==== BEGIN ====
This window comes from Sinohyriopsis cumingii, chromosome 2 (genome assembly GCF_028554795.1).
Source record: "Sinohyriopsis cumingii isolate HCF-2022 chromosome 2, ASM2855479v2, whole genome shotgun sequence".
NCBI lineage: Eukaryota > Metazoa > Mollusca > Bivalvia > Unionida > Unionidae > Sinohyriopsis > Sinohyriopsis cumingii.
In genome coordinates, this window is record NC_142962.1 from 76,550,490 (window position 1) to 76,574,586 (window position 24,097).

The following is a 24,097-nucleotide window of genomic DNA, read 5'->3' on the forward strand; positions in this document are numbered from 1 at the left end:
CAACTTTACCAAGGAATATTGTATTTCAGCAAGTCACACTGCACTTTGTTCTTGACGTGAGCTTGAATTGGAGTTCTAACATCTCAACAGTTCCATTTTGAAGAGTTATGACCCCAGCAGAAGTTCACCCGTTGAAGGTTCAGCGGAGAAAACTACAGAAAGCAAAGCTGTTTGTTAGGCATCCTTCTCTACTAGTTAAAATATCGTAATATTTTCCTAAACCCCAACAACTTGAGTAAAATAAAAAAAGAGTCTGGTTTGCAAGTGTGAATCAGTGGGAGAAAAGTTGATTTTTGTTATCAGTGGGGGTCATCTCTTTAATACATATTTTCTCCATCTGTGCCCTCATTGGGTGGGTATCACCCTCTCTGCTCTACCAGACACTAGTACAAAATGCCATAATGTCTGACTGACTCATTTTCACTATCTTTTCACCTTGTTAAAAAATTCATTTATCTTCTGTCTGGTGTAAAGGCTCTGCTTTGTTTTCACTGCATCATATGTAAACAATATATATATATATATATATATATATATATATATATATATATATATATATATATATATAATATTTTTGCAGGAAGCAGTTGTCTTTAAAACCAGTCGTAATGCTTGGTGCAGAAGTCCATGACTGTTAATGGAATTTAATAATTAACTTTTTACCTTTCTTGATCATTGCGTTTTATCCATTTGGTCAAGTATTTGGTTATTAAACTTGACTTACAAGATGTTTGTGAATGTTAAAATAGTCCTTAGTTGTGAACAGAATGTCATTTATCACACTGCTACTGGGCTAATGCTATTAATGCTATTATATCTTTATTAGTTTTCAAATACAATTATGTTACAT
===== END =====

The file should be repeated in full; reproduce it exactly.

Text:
This window comes from Sinohyriopsis cumingii, chromosome 2 (genome assembly GCF_028554795.1).
Source record: "Sinohyriopsis cumingii isolate HCF-2022 chromosome 2, ASM2855479v2, whole genome shotgun sequence".
NCBI lineage: Eukaryota > Metazoa > Mollusca > Bivalvia > Unionida > Unionidae > Sinohyriopsis > Sinohyriopsis cumingii.
In genome coordinates, this window is record NC_142962.1 from 76,550,490 (window position 1) to 76,574,586 (window position 24,097).

The following is a 24,097-nucleotide window of genomic DNA, read 5'->3' on the forward strand; positions in this document are numbered from 1 at the left end:
CAACTTTACCAAGGAATATTGTATTTCAGCAAGTCACACTGCACTTTGTTCTTGACGTGAGCTTGAATTGGAGTTCTAACATCTCAACAGTTCCATTTTGAAGAGTTATGACCCCAGCAGAAGTTCACCCGTTGAAGGTTCAGCGGAGAAAACTACAGAAAGCAAAGCTGTTTGTTAGGCATCCTTCTCTACTAGTTAAAATATCGTAATATTTTCCTAAACCCCAACAACTTGAGTAAAATAAAAAAAGAGTCTGGTTTGCAAGTGTGAATCAGTGGGAGAAAAGTTGATTTTTGTTATCAGTGGGGGTCATCTCTTTAATACATATTTTCTCCATCTGTGCCCTCATTGGGTGGGTATCACCCTCTCTGCTCTACCAGACACTAGTACAAAATGCCATAATGTCTGACTGACTCATTTTCACTATCTTTTCACCTTGTTAAAAAATTCATTTATCTTCTGTCTGGTGTAAAGGCTCTGCTTTGTTTTCACTGCATCATATGTAAACAATATATATATATATATATATATATATATATATATATATATATATATATATATATATATAATATTTTTGCAGGAAGCAGTTGTCTTTAAAACCAGTCGTAATGCTTGGTGCAGAAGTCCATGACTGTTAATGGAATTTAATAATTAACTTTTTACCTTTCTTGATCATTGCGTTTTATCCATTTGGTCAAGTATTTGGTTATTAAACTTGACTTACAAGATGTTTGTGAATGTTAAAATAGTCCTTAGTTGTGAACAGAATGTCATTTATCACACTGCTACTGGGCTAATGCTATTAATGCTATTATATCTTTATTAGTTTTCAAATACAATTATGTTACAT